3. Your Recruiting Interview Percentage (RIP). This metric tells you how many recruits youll be adding to your team. This metric is a little more complex, because it’s actually made up of TWO mathematical equations. First, you need the total number of guests/clients you’ve worked with in a given period of time. This can be a challenge, so when you first start tracking this metric, begin with the total number of guests at your shows. Over time you’ll need to add in all the other people you share recruiting info with, but for now, stick with something a little easier to track. How many recruiting interviews are you scheduling from each show? Divide the number of recruiting appointments by the number of guests. This is your scheduling rate. Save that number for the next step.

Now look at your recruiting appointments. How many of them actually result in a new consultant joining the team? Take the scheduling rate from step one and divide it by this number. Now you have a percentage you can work with. For every hundred people you meet, that’s the number of people that will likely join your team on average.

Let’s look at an example. If you have 150 guests in a given month, and schedule 10 recruit interviews, you have a 6.6% scheduling rate. Of those 10 interviews, only 3 join the team. That means you have a 2.2% Recruiting Interview Percentage. For every 100 people you meet at shows, etc, 2.2 of them are likely to join your team.

Once you know these numbers, you can begin to see how easy it is to stay motivated. If you knew with a fair amount of certainty that you could turn 2 out of every 100 people into new recruits, you’re much more likely to approach those 100 people in the first place. You’re also much more inspired to want to IMPROVE that percentage so that you’re not working quite as hard from the get-go.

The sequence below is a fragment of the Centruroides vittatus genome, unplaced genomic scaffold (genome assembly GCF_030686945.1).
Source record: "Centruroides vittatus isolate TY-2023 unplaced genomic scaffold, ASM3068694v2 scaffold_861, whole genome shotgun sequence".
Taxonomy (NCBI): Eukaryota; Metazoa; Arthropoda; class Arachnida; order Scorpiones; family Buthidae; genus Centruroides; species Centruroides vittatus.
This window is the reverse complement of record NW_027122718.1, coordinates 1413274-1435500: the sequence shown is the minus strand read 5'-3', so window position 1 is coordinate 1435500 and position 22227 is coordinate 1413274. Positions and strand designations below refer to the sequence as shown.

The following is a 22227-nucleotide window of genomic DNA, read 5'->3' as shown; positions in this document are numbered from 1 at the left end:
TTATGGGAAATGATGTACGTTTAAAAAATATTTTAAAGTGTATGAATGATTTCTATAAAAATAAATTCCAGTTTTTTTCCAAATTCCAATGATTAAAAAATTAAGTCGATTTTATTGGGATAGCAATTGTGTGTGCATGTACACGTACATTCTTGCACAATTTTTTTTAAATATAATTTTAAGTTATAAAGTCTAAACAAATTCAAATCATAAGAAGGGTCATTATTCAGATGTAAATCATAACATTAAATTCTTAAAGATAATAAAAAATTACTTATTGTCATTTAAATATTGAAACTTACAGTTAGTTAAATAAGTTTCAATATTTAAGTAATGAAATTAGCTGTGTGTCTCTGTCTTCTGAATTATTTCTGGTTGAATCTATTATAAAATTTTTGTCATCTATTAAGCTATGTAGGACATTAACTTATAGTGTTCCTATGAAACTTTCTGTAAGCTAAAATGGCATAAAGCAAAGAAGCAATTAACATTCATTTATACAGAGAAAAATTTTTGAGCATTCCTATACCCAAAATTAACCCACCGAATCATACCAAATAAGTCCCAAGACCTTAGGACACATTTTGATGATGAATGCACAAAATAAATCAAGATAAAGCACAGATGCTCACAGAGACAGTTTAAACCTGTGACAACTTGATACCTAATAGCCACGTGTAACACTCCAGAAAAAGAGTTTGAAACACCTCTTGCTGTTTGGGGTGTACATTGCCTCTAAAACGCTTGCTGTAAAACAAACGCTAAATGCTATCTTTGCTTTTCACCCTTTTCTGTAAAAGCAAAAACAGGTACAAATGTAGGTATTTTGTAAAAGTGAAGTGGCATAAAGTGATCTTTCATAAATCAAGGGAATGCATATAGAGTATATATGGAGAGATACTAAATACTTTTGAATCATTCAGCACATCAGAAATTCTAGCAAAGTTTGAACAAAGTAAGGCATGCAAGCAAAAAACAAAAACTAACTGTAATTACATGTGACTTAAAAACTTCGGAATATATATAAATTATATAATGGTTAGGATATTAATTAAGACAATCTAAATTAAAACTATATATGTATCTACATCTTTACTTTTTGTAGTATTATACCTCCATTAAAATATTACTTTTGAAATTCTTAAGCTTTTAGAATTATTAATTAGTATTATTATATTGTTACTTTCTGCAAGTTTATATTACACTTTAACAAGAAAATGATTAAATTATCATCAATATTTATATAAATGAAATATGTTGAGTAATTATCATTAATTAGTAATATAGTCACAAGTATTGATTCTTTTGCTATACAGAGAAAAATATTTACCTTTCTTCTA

When you keep close tabs on what I call “the BIG 3” in your business, you’ll have a more consistent, stable income, with the power and ability to keep it growing, right at your fingertips.

© 2010 Lisa Robbin Young.

If you’re interested in hearing more about the BIG 3, I will be chatting with Carrie Wilkerson on this topic during her Barefoot Bootcamp 2.0 happening this month. Yes, that’s my affiliate link, but the videos are free, and very informative. I hope you’ll check it out. Plus, if you sign up through my link for the event, you’ll also get free access to my OWN Direct Sales Super Summit coming up in March!


Please do not alter it and include the following information (with active links as appropriate):
Lisa Robbin Young is a certified direct sales marketing coach, teaching direct sellers to grow their business like a real business instead of an expensive hobby. Sign up for her free weekly ezine at


  1. Merilyn Strange

    Love all the information you post, wonderful emails and newsletters you send out. Thanks for all you do for direct sellers!
    Merilyn Strange

  2. Deb Bixler

    Hi Lisa,
    Excellent article. I am sure most DSellers track their show average and may miss the other two. One other thing that is good to track is your ratio of yes to no. I always say 1:10 will say yes. Ask ten to get one yes. When this is tracked it makes you feel bettter to see that you truly are not asking "everyone" and that you are getting results. You made some good points! When you track something you can improve it. If you do not know where you are you can not get better. Thanks for being a consistent force with valuable content to the DS the industry! Deb

Comments are closed.

Powered by WishList Member - Membership Software